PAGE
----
How the world can stretch out its oil
London — With oil prices on the brink of diving in coming months, OPEC officials warn that cheaper prices will hasten the day when oil runs out altogether. ''Oil is a finite commodity,'' says an official at the secretariat of the Organization of Petroleum Exporting Countries in Vienna. ''Once it has gone, it cannot be replaced - and when world recession ends, you in the West will start using it up even faster.''
Those who agree generally predict an end of easily recoverable oil within some 20 to 30 years. But a growing chorus of other expert voices disagrees that the world is going to run out of oil at all.
''It just isn't going to happen,'' says a seasoned oil analyst in the City of London. ''The more you use, the more there is.''
In other words, the more necessary oil is to keep the world's economic engines turning, the more strenuous the efforts will be to find it, recover it, and stretch it out by developing alternatives and substitutes.
Those efforts have begun to slacken as oil prices fall and the costs of new fields and substitutes become less economical. But the experts see them picking up again later.
''The point is,'' says a respected oil analyst here, ''that when demand for oil goes back up, and the world recession ends, countries won't forget the lessons of the 1973 and 1979 price hikes.''
''Many conservation measures are here to stay,'' the analyst continues. ''Peugeot, British Leyland, and Volkswagen are all working on cars that deliver 100 miles to the gallon: A Peugeot 305 with a new engine has just traveled from the Pyrenees to Paris on a single gallon.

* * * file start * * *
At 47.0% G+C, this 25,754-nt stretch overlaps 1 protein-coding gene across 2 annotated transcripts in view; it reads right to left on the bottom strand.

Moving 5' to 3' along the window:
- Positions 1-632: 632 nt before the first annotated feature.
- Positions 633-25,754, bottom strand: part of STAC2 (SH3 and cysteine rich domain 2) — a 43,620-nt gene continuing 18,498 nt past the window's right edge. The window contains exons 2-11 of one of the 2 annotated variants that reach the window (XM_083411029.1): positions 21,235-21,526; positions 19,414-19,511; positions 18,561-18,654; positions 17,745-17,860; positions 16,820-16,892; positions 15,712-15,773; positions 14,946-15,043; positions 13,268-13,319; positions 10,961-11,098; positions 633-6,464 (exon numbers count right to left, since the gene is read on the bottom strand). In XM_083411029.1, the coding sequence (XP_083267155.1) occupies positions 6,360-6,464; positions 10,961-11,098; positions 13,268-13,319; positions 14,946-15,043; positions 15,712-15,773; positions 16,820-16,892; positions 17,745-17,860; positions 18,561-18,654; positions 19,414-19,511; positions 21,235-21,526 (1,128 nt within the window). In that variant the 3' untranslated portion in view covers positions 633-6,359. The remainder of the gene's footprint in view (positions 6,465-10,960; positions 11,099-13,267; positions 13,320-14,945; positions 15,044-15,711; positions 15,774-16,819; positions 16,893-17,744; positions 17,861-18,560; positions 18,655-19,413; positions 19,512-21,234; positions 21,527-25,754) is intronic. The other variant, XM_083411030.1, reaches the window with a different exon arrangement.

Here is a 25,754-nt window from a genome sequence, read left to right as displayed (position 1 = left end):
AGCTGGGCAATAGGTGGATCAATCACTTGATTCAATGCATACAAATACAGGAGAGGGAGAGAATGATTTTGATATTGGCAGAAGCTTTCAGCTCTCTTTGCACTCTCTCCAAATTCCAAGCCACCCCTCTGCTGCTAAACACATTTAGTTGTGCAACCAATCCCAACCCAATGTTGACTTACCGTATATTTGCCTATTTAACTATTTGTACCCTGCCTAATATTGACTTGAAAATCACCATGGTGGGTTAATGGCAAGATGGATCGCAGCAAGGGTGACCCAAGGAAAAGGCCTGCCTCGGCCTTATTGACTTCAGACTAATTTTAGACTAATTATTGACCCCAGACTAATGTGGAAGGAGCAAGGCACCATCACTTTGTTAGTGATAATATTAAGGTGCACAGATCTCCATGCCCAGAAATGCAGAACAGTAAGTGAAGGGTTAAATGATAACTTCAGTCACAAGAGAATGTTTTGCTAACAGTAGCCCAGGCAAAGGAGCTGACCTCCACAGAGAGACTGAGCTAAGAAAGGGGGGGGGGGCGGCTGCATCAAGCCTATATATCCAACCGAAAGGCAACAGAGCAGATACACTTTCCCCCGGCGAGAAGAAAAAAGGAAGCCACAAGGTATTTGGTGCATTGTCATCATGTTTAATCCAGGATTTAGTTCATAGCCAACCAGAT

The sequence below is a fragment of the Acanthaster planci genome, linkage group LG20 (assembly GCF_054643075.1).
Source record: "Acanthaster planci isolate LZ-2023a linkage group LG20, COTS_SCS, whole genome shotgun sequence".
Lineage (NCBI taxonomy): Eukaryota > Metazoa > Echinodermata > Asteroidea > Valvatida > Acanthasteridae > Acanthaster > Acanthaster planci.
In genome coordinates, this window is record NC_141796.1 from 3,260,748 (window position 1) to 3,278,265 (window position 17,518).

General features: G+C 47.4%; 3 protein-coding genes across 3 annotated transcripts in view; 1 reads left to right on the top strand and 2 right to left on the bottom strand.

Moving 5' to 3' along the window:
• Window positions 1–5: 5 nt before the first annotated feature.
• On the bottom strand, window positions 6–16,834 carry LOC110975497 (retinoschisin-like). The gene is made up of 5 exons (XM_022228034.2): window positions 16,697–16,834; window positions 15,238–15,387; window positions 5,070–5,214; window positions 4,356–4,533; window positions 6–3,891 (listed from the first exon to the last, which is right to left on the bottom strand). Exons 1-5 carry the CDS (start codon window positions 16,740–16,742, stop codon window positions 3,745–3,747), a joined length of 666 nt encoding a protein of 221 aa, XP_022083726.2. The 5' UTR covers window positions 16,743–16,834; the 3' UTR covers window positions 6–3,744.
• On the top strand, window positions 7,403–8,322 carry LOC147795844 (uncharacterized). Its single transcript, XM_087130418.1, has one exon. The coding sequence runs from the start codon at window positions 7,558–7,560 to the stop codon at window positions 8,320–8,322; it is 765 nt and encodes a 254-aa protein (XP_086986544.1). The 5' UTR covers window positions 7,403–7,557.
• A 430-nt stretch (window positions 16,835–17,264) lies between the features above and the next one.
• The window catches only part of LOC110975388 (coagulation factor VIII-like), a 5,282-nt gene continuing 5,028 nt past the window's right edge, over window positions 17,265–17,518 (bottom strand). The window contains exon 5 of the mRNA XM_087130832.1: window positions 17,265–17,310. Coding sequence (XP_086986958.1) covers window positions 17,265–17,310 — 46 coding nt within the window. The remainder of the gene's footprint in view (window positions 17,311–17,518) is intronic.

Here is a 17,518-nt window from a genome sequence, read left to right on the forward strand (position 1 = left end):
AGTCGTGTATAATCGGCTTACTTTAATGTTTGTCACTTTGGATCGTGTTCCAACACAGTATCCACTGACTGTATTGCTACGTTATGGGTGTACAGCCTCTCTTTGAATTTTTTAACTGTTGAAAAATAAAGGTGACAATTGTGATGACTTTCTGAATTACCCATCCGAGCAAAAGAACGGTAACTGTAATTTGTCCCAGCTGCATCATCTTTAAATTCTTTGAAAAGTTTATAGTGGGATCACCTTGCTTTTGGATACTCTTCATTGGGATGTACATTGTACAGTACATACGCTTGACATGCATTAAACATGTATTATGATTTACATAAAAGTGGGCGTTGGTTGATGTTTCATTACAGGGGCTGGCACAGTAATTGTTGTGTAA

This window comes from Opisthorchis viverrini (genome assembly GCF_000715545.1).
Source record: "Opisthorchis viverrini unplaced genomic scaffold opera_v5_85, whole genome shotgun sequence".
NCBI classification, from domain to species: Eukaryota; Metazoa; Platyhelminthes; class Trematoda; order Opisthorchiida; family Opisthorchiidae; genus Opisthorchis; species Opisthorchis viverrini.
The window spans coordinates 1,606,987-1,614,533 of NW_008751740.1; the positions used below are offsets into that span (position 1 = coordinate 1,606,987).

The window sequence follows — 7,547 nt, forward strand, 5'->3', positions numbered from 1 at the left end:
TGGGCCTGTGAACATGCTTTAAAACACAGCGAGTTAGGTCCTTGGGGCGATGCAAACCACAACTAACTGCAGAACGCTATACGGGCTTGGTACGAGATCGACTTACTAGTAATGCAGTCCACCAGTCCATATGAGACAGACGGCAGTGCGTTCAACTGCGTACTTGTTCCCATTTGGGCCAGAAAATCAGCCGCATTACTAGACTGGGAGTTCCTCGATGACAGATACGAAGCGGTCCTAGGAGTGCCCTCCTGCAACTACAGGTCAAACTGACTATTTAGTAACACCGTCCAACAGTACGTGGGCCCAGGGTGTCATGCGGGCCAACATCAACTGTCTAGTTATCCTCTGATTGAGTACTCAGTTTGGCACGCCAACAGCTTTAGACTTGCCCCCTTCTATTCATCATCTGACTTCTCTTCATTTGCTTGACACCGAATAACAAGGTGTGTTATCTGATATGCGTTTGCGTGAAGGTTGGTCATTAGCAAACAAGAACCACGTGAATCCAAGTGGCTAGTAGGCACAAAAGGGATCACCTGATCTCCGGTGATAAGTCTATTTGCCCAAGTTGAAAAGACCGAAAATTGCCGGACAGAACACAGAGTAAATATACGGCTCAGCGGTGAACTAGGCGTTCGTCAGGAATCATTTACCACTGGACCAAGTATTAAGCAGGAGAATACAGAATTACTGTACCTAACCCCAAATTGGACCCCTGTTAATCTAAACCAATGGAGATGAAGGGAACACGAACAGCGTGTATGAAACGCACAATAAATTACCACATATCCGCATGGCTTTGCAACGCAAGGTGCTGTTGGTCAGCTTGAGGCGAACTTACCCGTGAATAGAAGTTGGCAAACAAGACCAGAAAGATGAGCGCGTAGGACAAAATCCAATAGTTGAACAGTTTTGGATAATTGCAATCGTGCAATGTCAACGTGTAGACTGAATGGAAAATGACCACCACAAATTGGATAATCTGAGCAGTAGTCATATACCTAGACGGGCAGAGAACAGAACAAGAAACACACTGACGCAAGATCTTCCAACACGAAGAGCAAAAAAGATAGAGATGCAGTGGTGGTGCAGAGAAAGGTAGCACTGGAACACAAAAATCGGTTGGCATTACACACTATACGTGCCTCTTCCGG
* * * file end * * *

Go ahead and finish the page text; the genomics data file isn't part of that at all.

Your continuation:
''People aren't going to pull out their double-glazing or their attic insulation. And if more oil is needed, money will be spent to dig into known fields as yet not even explored at all - as well as to jump back into liquefying coal, developing solar energy, and all the rest.''
Another London oilman likened the world's use of crude oil to cream on the top of a bottle of milk.
''People have been living off the cream,'' he said, ''and now they are crying hunger when they have to drink the milk itself. That 'milk' is more than enough to see us through for a long time - provided, of course, that we consumers don't suddenly go back to our bad habits and waste oil. I don't think we will.''
He defined the ''milk'' as including so-called ''frontier'' oil (lying in remote, cold, and deep places); coal liquefied with methanol and pumped through pipelines; and the so-called ''wet'' parts of natural gas (propane and butane), to substitute for oil in petrochemicals.
Shell Oil Company places world coal reserves at 720 billion tons of coal equivalent (t.c.e.), which it estimates to be the equivalent of 3.5 trillion barrels of oil. The World Energy Conference estimates the technically and economically recoverable reserves to be 663 billion, which at current rates of production will last for 239 years.
An official at Shell Oil in London laughed. ''How long will the oil last? It's like asking how long is a piece of string.
''Fifteen years ago experts were saying that oil would run out in the year 2000, or maybe 20 years later. Today they are saying oil will last well into the 21st century.''
What alarms many analysts, however, is the prospect of a drop in oil prices that goes too far, too fast.
We need five years to develop frontier oil and liquefied gas and all the rest ,'' says an oil company executive. ''Drop the price so fast that we lose money, and no one else will do the exploring and development.''